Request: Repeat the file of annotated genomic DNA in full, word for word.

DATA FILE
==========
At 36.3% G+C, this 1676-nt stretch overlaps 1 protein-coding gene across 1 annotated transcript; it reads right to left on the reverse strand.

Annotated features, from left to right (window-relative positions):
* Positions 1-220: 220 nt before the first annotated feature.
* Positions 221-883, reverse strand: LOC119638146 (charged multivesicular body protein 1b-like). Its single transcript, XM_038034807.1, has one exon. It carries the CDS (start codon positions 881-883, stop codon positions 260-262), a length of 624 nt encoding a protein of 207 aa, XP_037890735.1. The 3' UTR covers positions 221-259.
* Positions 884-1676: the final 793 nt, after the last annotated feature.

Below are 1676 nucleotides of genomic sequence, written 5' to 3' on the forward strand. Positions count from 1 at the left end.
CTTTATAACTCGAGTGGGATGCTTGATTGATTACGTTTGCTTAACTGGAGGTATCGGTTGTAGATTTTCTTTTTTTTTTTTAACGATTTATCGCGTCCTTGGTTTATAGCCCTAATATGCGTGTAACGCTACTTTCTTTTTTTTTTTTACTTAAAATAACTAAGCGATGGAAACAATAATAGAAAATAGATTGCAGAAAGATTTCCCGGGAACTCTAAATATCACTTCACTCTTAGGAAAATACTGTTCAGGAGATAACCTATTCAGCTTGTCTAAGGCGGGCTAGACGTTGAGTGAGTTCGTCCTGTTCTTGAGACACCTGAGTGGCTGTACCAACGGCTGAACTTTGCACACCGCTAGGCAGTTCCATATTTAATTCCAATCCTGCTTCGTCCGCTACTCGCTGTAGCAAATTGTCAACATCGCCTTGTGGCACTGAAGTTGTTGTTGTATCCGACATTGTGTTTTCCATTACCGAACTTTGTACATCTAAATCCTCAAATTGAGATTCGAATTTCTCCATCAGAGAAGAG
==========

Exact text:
At 36.3% G+C, this 1676-nt stretch overlaps 1 protein-coding gene across 1 annotated transcript; it reads right to left on the reverse strand.

Annotated features, from left to right (window-relative positions):
* Positions 1-220: 220 nt before the first annotated feature.
* Positions 221-883, reverse strand: LOC119638146 (charged multivesicular body protein 1b-like). Its single transcript, XM_038034807.1, has one exon. It carries the CDS (start codon positions 881-883, stop codon positions 260-262), a length of 624 nt encoding a protein of 207 aa, XP_037890735.1. The 3' UTR covers positions 221-259.
* Positions 884-1676: the final 793 nt, after the last annotated feature.

Below are 1676 nucleotides of genomic sequence, written 5' to 3' on the forward strand. Positions count from 1 at the left end.
CTTTATAACTCGAGTGGGATGCTTGATTGATTACGTTTGCTTAACTGGAGGTATCGGTTGTAGATTTTCTTTTTTTTTTTTAACGATTTATCGCGTCCTTGGTTTATAGCCCTAATATGCGTGTAACGCTACTTTCTTTTTTTTTTTTACTTAAAATAACTAAGCGATGGAAACAATAATAGAAAATAGATTGCAGAAAGATTTCCCGGGAACTCTAAATATCACTTCACTCTTAGGAAAATACTGTTCAGGAGATAACCTATTCAGCTTGTCTAAGGCGGGCTAGACGTTGAGTGAGTTCGTCCTGTTCTTGAGACACCTGAGTGGCTGTACCAACGGCTGAACTTTGCACACCGCTAGGCAGTTCCATATTTAATTCCAATCCTGCTTCGTCCGCTACTCGCTGTAGCAAATTGTCAACATCGCCTTGTGGCACTGAAGTTGTTGTTGTATCCGACATTGTGTTTTCCATTACCGAACTTTGTACATCTAAATCCTCAAATTGAGATTCGAATTTCTCCATCAGAGAAGAG